"Lily has developed a really nice neck and topline," my trainer remarked after a jumping session last week. Sure enough, after untacking and taking a step back in the grooming stall, I noticed that Lily has, indeed, developed quite a nice figure. Smiles and mental high-fives all around!

I love sport horses with nice round necks like Lily's.

Photo: Stephanie L. Church

Like many, I absolutely love a good topline and muscular neck on a sport horse. It's a thing of beauty and signifies a fit animal. But sometimes--and especially in the "hunter world"--I think we mistake a cresty-necked horse on the path to equine metabolic syndrome for a well-muscled and round athlete.

I've edited several articles for The Horse recently about the perils of obesity and metabolic conditions. And a cresty neck is at the top of most veterinary experts' checklists of signs to watch for in at-risk horses. This got me thinking: How do you know if your horse's round neck is a sign of strength or impending health condition?

At first guess, I'd say Lily's current form is due to muscle, seeing as when I bought her a year and a half ago she was underweight and undermuscled with no neck mass to speak of. The crest my other horse, Hannah, however, sported last summer likely went hand-in-hand with her weight gain and lack of exercise.

But because I'm no expert, I called on Dr. Shannon Pratt-Phillips (PhD), associate professor of Equine Nutrition and Physiology at North Carolina State University, to help define a neck that's round from muscling and one that's cresty from fat accumulation.

First of all, she said, knowing what's what is about feel rather than appearance. "Muscle is strong and won't jiggle--particularly when flexed--while fat will jiggle and feel 'gushy,' " she explained. Imagine flexing your bicep muscle: You should be able to tell the difference between the hard muscle and any doughy fat just beneath the skin.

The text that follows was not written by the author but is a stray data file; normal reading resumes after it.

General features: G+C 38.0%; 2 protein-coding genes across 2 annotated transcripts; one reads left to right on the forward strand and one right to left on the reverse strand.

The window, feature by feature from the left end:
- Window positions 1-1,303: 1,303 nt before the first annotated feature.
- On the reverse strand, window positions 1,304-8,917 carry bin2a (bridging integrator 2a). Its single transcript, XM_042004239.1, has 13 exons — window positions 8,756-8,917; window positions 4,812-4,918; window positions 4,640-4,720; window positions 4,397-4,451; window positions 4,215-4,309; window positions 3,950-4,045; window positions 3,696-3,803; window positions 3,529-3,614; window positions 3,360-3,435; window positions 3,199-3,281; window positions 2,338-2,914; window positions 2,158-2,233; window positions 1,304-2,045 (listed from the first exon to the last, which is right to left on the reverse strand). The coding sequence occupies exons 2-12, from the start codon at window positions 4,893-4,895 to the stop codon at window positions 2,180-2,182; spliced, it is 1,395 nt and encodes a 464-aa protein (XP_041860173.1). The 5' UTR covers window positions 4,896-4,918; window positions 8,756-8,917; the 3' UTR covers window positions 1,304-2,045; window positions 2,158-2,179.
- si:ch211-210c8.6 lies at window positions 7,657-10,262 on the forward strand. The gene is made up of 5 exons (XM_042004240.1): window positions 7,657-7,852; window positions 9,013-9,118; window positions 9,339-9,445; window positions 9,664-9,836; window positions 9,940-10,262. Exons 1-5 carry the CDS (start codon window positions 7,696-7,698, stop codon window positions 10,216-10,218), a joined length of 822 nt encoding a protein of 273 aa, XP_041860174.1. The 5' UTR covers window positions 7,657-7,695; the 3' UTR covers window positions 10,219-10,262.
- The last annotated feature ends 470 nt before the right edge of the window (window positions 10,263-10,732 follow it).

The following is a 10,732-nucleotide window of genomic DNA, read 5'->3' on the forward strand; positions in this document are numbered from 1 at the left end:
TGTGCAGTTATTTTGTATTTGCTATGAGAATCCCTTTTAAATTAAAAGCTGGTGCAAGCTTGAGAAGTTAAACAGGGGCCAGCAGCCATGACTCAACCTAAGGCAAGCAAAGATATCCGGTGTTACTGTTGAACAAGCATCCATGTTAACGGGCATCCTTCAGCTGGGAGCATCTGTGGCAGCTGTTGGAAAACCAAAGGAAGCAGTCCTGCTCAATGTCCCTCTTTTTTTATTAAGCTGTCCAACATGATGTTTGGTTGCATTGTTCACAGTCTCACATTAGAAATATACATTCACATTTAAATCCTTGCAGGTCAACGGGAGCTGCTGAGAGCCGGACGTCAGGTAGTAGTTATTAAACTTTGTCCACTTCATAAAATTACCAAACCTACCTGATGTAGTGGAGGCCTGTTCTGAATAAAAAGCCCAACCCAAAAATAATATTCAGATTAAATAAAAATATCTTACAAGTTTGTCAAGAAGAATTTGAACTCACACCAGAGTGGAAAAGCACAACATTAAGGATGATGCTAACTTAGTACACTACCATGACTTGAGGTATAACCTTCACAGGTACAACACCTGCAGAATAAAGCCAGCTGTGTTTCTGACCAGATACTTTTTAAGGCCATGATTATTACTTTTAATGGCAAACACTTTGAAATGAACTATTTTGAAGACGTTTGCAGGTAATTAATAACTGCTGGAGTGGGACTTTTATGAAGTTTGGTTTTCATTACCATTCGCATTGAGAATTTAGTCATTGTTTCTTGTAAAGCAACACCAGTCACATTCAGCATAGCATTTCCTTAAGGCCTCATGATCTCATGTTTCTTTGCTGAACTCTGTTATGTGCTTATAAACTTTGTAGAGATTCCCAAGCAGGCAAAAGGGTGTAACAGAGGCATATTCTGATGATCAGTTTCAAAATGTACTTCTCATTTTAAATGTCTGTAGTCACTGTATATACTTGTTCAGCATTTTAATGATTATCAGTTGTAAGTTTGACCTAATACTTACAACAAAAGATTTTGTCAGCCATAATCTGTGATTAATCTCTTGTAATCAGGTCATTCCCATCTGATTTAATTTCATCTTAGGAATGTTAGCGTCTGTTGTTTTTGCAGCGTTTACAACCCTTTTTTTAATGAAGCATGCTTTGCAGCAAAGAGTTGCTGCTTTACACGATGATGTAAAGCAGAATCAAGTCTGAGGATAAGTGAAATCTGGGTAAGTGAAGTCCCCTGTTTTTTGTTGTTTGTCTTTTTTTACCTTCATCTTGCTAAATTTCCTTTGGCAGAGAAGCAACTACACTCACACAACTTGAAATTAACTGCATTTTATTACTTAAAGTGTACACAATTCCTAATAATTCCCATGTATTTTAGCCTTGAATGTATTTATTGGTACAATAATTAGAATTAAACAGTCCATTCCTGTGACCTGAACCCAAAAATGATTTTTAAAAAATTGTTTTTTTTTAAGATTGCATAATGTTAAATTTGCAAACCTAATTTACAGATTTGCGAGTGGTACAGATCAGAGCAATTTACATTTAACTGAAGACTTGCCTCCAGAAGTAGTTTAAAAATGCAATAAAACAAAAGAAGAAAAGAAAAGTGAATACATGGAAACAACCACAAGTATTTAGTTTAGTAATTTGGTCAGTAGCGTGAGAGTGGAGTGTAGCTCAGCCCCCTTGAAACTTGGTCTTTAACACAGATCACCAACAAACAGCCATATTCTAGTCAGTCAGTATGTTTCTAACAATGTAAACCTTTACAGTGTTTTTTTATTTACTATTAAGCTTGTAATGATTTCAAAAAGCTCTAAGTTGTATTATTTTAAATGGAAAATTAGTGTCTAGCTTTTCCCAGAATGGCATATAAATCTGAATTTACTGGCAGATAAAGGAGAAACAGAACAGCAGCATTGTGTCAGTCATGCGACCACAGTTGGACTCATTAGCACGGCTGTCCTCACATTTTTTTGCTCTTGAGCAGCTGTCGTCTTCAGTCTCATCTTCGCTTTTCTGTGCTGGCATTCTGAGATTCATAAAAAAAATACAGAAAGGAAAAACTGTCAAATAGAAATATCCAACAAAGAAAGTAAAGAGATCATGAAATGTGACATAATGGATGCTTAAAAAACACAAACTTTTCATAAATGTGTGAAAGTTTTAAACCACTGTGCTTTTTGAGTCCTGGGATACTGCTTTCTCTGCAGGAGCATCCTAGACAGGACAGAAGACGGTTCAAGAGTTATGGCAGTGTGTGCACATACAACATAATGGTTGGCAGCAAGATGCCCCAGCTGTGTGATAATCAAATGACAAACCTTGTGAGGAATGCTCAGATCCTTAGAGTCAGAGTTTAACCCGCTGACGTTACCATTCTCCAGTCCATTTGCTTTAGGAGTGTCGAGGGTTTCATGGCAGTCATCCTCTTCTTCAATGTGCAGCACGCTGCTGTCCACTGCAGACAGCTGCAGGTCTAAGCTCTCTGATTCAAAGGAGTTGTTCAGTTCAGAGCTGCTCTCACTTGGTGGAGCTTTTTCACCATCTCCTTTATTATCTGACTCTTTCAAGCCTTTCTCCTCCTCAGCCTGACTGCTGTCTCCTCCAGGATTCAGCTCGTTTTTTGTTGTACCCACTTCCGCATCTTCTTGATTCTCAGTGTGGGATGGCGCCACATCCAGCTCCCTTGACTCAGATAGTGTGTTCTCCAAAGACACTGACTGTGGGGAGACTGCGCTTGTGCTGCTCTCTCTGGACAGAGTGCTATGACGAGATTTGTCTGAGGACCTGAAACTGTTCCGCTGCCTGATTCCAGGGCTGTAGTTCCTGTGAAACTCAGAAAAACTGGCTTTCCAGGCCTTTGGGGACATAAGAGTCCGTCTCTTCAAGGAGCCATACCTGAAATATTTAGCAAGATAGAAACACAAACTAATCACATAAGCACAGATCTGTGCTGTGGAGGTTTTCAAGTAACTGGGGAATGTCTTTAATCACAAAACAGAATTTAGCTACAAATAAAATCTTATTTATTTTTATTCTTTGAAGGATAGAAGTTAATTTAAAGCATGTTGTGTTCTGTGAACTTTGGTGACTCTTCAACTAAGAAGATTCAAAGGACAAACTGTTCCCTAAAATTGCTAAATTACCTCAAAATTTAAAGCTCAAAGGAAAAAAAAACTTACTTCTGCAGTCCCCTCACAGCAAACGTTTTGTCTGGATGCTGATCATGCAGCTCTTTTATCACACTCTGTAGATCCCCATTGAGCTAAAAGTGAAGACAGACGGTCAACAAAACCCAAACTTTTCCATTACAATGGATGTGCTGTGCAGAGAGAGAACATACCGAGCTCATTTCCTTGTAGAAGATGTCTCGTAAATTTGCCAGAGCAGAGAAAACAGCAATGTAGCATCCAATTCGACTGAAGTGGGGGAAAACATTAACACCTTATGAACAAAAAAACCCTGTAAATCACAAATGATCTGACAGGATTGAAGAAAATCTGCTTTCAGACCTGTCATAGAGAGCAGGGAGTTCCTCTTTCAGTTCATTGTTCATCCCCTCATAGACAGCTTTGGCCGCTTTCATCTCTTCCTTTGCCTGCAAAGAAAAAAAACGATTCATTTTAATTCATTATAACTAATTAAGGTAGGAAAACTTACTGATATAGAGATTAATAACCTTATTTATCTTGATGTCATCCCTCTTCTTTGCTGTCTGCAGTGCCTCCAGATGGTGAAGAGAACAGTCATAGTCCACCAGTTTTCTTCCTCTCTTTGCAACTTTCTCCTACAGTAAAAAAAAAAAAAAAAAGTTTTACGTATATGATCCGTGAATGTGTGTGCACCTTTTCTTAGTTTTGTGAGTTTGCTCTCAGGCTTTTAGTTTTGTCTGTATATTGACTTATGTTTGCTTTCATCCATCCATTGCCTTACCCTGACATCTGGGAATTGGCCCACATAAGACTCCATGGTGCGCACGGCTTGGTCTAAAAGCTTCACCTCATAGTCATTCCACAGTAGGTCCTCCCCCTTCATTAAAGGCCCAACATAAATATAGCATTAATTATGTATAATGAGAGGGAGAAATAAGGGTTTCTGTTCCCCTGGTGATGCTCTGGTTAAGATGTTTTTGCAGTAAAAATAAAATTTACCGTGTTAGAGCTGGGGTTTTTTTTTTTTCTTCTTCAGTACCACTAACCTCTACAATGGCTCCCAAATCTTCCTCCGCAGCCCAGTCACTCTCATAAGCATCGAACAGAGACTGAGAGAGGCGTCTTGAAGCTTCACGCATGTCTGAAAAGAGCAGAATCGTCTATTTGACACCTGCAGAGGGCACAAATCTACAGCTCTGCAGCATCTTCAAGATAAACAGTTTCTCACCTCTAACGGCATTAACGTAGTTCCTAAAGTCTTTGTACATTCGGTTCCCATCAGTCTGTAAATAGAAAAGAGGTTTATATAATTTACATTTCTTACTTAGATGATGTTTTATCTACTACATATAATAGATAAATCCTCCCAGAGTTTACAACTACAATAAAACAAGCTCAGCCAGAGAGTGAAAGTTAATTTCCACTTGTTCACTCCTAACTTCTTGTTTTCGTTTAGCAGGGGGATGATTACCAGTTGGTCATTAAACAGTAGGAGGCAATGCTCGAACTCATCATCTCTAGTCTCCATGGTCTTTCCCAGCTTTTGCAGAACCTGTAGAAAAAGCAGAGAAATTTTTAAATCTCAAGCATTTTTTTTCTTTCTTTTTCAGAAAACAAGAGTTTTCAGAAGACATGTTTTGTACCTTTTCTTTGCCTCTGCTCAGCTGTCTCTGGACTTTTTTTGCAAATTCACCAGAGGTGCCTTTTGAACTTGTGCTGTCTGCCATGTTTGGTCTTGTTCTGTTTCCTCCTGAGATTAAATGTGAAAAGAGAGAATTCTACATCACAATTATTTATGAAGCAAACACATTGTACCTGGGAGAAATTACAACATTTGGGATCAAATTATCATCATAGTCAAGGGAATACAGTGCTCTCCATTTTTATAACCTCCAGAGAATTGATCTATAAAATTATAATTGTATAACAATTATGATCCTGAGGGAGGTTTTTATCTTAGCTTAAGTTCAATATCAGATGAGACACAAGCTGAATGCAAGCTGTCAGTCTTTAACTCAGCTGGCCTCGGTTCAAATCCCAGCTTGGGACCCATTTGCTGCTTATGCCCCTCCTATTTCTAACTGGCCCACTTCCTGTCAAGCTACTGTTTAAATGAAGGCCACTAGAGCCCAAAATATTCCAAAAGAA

So at the barn after work I did the neck-jiggling test on both my horses, explaining to a few barnmates that no, I was not practicing some cool new equine massage technique. Turns out, Hannah has no wiggle (or crest) to speak of anymore, whereas Lily has started to develop a slight fleshy region along her mane.

Don't miss any performance horse health news: Sign up for our Sports Medicine e-newsletter here.


So how do I help her lose the fat that I mistook for muscle? Unfortunately, said Dr. Pratt-Phillips, there's no such thing as "spot reducing" fat on your horse's body.

"If you want your horse to lose weight in the neck, he'll need to lose weight overall," she said. "Similar to people, weight loss is a result of taking in fewer calories than you're expending. So you can put your horse on a restricted calorie diet (work with a nutritionist to ensure you're not missing out on another nutrient by reducing energy intake) and/or increase expenditure through exercise."

And if you want to develop that nice, round neck the healthy way, your only option is to work the muscles along the neck and back. "There are no magic diets for building muscle," said Dr. Pratt-Phillips. "Working with a good trainer can help pinpoint some equipment that might help (such as working in side reins), but lots of hills and pole work can help also."

More hill, pole, and flat work it is, then, for both my horses--for Lily to lose a little weight and for Hannah to build muscle.

How do you enhance or reduce your horse's "round" neck and topline?